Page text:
This summer the Wonderland team has been lucky enough to host three interns from schools across the country. As we head into the fall, they are all going back to school, taking their projects and accumulated Wonderland knowledge back with them. Over the next few weeks, we’ll have guest blogs from each intern about how they spent their summer.
Hello world, this is Matt Bonner! I’m a PhD student from Georgia Tech’s Human Centered Computing program, working in Blair MacIntyre’s Augmented Environments Lab. This summer, I had the opportunity to work with the Wonderland team as a summer intern. Prior to the team’s week of code (check out the previous blog posts!), I developed a metadata system for wonderland.
The Metadata module allows users and other modules to add pieces of information, or metadata, to cells on the fly. This information is then made available to clients and the server for searches or other queries. In addition to this interface, the Metadata module makes it possible to create general types of metadata to be added to any cell. Completely unrelated cells, developed totally apart from the Metadata module can have the same type of metadata added to them, programatically or by the user in-world.
The Metadata module is a great example module, as it uses a wide variety of objects from Wonderland’s toolbox, from cell components to darkstar services to client plugins. It is intended as a backbone or service for other wonderland modules. I’ve developed one such example, the Annotations module, which allows users to attach searchable in-world notes to objects. You can check out the code in the unstable branch of our svn here (Metadata) and here (Annotations).
A general overview of the Metadata and Annotations modules, followed by a brief technical description, is below. For some inspiration on how to use the Metadata system beyond Annotations, check out the future work section!
A piece of metadata is a collection of fields and values or name-value pairs, such as “author of article” and “matt bonner et. al”. Developers can create different types of metadata, and set which fields are present in that type. Various settings, such as which cells may be tagged with which types of metadata, are also configurable by developers. Users can then tag cells through the cell’s right-click context menu or properties pane with any defined metadata types allowed for that cell, and edit the fields of each piece of metadata. At the moment, developers set whether a field will be user editable or not. Editable fields are by default modifiable by all users.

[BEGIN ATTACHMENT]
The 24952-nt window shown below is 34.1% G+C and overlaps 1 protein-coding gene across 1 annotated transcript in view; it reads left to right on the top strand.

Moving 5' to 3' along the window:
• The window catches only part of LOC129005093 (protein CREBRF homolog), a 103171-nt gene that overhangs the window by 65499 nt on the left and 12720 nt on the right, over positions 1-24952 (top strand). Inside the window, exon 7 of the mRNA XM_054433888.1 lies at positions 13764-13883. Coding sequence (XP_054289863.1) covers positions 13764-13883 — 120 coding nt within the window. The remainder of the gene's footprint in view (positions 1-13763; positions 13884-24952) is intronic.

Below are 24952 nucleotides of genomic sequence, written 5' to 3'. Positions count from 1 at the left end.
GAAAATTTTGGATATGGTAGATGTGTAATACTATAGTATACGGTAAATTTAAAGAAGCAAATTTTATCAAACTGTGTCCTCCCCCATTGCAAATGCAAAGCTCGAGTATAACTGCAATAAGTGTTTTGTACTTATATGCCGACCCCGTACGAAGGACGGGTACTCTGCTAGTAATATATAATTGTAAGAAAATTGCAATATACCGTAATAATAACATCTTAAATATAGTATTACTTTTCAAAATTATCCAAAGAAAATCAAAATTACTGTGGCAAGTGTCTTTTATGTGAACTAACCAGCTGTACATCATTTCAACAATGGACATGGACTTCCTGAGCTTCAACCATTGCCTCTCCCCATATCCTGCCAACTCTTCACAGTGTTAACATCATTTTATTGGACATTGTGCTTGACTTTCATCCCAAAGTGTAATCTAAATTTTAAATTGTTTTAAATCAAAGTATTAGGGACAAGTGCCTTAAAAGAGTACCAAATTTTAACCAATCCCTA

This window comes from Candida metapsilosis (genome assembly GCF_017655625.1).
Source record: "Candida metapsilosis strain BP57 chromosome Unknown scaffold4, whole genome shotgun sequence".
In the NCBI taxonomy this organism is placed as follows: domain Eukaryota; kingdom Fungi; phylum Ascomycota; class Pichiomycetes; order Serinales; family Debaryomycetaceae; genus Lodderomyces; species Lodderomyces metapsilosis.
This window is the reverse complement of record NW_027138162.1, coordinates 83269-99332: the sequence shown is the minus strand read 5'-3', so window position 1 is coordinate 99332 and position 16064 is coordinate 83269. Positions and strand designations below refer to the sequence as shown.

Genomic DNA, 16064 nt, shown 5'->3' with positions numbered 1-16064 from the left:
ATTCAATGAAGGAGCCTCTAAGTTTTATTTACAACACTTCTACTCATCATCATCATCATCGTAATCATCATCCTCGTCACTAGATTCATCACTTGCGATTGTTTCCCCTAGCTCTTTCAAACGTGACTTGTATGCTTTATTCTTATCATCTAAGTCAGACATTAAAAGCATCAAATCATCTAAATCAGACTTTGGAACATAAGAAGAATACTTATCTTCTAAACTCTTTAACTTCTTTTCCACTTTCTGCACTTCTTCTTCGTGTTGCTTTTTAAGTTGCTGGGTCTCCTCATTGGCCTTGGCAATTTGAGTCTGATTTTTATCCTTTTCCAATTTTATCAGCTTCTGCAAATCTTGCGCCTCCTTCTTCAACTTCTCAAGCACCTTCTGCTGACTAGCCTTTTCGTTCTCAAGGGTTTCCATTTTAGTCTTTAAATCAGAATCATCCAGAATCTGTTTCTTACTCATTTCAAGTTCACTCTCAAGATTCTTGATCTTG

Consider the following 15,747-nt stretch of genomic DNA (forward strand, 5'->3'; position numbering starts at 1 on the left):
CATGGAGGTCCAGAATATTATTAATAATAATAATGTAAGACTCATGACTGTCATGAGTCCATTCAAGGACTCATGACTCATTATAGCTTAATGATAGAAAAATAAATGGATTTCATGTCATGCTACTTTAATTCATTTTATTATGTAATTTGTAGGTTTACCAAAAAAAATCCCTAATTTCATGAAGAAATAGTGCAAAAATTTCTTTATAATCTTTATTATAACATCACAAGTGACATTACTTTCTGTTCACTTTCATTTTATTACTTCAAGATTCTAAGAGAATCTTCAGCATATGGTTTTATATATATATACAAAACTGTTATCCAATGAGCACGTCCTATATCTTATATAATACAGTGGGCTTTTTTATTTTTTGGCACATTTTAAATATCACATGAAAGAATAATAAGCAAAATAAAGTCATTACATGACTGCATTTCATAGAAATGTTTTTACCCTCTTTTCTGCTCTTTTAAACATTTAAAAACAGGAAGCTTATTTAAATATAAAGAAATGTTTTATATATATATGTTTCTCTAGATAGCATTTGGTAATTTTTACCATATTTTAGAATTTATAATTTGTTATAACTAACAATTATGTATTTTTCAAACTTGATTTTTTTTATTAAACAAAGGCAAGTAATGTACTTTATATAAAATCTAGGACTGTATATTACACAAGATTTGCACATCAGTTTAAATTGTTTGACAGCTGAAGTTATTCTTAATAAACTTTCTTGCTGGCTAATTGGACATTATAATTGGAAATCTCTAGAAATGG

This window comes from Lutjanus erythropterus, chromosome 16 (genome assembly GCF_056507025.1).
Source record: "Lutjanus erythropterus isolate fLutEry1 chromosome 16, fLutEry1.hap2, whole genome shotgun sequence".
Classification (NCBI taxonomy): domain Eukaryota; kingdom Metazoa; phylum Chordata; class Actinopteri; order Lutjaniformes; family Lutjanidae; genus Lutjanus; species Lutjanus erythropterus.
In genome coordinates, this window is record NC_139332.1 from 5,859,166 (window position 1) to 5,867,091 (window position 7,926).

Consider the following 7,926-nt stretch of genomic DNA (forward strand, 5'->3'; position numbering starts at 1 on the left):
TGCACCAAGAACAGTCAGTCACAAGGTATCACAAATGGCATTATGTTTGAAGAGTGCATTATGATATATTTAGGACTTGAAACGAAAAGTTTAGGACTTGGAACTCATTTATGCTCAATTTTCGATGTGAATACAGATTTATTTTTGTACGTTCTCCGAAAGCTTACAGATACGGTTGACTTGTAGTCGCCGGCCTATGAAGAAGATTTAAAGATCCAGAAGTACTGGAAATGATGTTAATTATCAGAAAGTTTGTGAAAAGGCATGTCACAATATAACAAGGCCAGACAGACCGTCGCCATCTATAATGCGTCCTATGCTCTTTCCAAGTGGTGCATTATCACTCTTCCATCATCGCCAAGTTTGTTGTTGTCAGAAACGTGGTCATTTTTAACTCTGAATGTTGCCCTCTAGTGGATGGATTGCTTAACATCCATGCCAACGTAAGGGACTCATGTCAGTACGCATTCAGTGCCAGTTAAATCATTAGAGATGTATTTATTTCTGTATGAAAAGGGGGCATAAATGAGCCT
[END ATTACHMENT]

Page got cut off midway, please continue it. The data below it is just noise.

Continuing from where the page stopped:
Users may search the server’s metadata, and go-to cells with metadata that matches their search terms. For a general search, users add blank pieces of metadata of whatever type to their search query, and then edit the fields of these target items. The search then looks for cells with at least one piece of metadata to satisfy each term in the query.
Metadata Module Implementation
At the root of the system are the pieces of metadata attached to cells. Each name-value pair is a string to string mapping. A new type of metadata implements the Metadata interface, and then sets what name-value pairs it will store. The base implementation of this interface, BaseMetadata, should serve for most new types of metadata. A java annotation is added to the type to register it with the system, enabling it in places like the general search and cell context menus. This is accomplished with a ScannedClassLoader, a wonderland utility type. See SimpleMetadata (which extends BaseMetadata) in the Metadata module for an example metadata type.
Tags may be added to any cell that has the metadata cell component; MetadataComponent. This may be added by users in the properties pane after the fact, or included by default via a java annotation (see MetadataSampleCell). The MetadataComponent makes a cell’s metadata available to other processes on the client using a caching system to cut down on messages from the server. A corresponding cell component MO is also automatically created to preserve pieces of metadata across server restarts by storing them in the component’s server state, which is automatically saved by Darkstar. The component MO is also responsible for keeping the MetadataService on the server up to date as pieces of metadata are added, removed and edited.
The MetadataService is an example Darkstar Service, which provides search access to metadata. The general search’s interface/result component on the client is handled by the MetadataPlugin on the client side. The plugin communicates its search filters to the MetadataService, and receives results in return.
The MetadataService is actually a wrapper for a database of metadata implementing the MetadataBackendInterface. My included implementation of this interface uses an embedded ApacheDS LDAP server. If you are curious and a little masochistic, here is a decent introduction to LDAP. This decision replaces the work of creating an extensible search algorithm with the work of translating to and from the backend database’s language. It also makes cross-server searches and distributed metadata backends theoretically possible.
An example client of the Metadata module, the Annotations Module creates a new type of metadata which is globally visible to users in-world. Since Annotations are a type of metadata, they benefit from a wealth of ‘free’ functionality: they are searchable and you can teleport to them, they are easily attached to cells, they may be edited from the cell properties pane, they are persisted by the Darkstar server and more!